The Geoscience Wales 2016 Wall Calendar

 Introduction – The Geology and Landscape of North East Wales,

Turbidites and Tectonics, Coral Reefs and Deltas.


Photo 1. Looking south-east along the western cliffs of the Great Orme peninsula, Llandudno.  The massive, light coloured limestone cliffs above the road are formed by the Great Orme Limestone, shallow marine ‘carbonate’ sediments of Lower Carboniferous age. They were deposited as carbonate reefs built up along the southern shoreline of what was then the Craven/Irish Sea Basin, a tropical seaway which stretched west to east across northern England around 350 million years ago. However, the rolling hills of the Denbigh Moors, on the distant left hand skyline, are composed of much older ‘clastic’ sediments; consisting of interbedded mudstones, siltstones and sandstones, that were deposited in a deeper marine basin setting during the Silurian Period, around 430 million years ago. On the right hand skyline the much higher and more rugged mountains of Snowdonia are formed by even older rocks, mainly volcanic ash and lavas deposited by a chain of volcanoes which formed a volcanic arc, similar to that of Japan, across north Wales in Ordovician times, around 450 million years ago.

In the 2014 Geoscience Wales Calendar we told the fascinating story of the geological evolution of the whole of Wales, tracing its history as it moved across the globe, with the rest of southern Britain and Ireland, as part of the so called Avalonian ‘micro-continent.’ As part of this much larger section of continental crust, or ‘tectonic plate’ we saw how Wales endured phases of crustal rifting, oceanic subduction and continental collision, producing volcanic eruptions and mountain building. However, it also enjoyed periods of relatively tranquil sediment deposition in both deep marine basin and shallower shelf settings over a period of more than 500 million years. In the 2015 calendar we focussed specifically on one of the most ‘active’ geological time periods in Wales, the Ordovician period, when one of the most spectacular and famous landscapes of North Wales, the mountains of Snowdonia, was formed by the outpouring of huge volumes of volcanic ash and lava during just a few relatively short stages of the Ordovician period, around 450 million years ago.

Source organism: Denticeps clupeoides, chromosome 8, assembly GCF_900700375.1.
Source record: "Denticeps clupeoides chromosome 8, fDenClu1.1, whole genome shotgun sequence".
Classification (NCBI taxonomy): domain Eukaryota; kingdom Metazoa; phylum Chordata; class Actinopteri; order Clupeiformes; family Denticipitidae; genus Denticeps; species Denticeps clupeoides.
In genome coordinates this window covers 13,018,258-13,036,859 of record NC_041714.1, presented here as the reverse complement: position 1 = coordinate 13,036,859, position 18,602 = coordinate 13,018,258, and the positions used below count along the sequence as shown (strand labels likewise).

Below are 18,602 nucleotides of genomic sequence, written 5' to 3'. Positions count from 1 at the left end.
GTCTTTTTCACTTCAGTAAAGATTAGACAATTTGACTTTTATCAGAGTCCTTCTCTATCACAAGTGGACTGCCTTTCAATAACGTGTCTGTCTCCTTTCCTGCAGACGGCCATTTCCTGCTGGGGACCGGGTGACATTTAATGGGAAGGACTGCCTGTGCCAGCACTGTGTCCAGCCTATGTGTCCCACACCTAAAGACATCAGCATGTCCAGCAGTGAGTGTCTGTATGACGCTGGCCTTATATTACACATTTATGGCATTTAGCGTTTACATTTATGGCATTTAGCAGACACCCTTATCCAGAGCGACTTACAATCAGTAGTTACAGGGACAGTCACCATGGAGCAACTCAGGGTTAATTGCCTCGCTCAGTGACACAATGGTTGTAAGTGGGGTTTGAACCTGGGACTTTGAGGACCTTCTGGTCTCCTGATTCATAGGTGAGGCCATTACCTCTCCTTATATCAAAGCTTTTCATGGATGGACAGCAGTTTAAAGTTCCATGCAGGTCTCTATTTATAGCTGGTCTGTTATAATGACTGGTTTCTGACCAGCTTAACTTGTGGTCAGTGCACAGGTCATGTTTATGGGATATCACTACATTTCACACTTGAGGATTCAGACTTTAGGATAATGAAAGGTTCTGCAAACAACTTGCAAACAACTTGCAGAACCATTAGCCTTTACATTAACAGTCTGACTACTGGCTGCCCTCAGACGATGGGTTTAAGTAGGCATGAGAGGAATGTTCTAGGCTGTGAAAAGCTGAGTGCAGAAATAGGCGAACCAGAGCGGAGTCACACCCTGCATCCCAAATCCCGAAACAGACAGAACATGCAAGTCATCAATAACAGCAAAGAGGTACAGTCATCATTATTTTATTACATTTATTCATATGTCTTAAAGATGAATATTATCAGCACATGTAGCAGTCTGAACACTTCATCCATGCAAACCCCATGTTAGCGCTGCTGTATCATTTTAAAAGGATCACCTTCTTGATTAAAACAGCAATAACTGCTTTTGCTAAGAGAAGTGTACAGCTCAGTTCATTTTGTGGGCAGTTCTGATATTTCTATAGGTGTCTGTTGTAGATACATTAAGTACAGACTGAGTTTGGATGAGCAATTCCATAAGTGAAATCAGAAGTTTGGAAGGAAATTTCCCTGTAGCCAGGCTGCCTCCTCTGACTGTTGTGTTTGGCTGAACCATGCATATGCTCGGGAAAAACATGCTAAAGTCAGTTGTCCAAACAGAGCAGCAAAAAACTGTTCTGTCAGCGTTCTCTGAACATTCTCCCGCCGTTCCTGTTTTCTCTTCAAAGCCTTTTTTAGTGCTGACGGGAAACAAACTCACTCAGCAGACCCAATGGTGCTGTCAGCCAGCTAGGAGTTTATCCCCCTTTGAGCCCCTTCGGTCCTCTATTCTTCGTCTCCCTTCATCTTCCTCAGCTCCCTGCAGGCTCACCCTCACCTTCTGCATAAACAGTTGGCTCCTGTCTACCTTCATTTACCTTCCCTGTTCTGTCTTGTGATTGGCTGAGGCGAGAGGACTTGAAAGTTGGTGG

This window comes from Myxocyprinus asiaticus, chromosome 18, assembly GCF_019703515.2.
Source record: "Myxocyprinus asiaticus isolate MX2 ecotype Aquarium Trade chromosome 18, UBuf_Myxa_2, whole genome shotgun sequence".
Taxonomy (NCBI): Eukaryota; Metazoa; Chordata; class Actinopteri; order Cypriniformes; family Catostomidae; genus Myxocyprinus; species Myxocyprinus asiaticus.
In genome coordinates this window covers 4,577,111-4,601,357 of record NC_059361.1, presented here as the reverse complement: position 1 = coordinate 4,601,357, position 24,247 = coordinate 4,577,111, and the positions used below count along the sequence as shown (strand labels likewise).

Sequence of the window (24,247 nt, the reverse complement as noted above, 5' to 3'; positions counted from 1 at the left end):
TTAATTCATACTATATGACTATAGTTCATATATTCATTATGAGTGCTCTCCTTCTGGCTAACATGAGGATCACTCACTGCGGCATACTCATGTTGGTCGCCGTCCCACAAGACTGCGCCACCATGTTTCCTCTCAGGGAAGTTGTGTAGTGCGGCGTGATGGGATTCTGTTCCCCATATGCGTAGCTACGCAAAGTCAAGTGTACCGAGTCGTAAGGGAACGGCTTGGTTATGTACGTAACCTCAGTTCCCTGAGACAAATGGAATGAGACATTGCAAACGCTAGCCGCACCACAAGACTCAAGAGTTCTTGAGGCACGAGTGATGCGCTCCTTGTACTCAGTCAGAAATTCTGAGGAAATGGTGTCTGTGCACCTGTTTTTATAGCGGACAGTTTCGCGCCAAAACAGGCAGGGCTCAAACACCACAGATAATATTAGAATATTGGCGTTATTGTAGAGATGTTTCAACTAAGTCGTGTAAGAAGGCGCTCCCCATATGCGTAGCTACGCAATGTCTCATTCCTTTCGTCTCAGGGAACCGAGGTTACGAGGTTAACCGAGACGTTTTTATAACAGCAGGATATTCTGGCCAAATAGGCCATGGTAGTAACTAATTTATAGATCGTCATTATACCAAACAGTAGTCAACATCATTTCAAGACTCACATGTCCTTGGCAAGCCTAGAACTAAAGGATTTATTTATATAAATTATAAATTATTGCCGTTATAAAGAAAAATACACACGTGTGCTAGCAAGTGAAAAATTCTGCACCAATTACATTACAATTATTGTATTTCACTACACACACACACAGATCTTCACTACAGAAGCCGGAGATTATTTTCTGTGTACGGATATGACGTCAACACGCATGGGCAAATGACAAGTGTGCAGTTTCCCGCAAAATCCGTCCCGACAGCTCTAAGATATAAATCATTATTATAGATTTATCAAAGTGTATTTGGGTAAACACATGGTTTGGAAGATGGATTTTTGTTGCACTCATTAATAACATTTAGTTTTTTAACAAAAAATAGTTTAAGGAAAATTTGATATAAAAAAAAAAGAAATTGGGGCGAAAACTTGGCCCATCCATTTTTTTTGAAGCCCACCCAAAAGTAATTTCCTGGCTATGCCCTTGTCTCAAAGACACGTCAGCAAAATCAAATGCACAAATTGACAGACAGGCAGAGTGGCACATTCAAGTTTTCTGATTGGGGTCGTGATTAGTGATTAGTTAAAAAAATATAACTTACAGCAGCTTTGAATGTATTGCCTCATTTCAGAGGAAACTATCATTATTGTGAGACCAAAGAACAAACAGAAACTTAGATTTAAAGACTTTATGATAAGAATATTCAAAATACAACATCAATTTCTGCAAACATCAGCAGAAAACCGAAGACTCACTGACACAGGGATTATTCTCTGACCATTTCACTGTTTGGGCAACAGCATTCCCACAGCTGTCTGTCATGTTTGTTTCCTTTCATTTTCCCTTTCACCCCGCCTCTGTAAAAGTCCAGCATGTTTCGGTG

In this year’s calendar we take a closer look at another area of North Wales (see map below which lies just to the east of Snowdonia; the Denbigh Moors, Clwydian Hills and North Wales coast. This area has no particularly high or rugged mountains, like those of Snowdonia, and much of it is located largely inland, although it does form the backdrop to the popular North Wales coastal resorts of Rhyl, Prestatyn Colwyn Bay and Llandudno. However, the observant traveller who looks inland, or takes the time to explore further, will see not only some of the most spectacular coastal cliffs and hills in Wales, but also some of Britain’s most interesting geology. This diverse and beautiful region, coincidentally, also tells the continuing story of the geological evolution of North Wales, after the Ordovician volcanoes had subsided. This is a story of turbidites and tectonics, coral reefs and huge river deltas.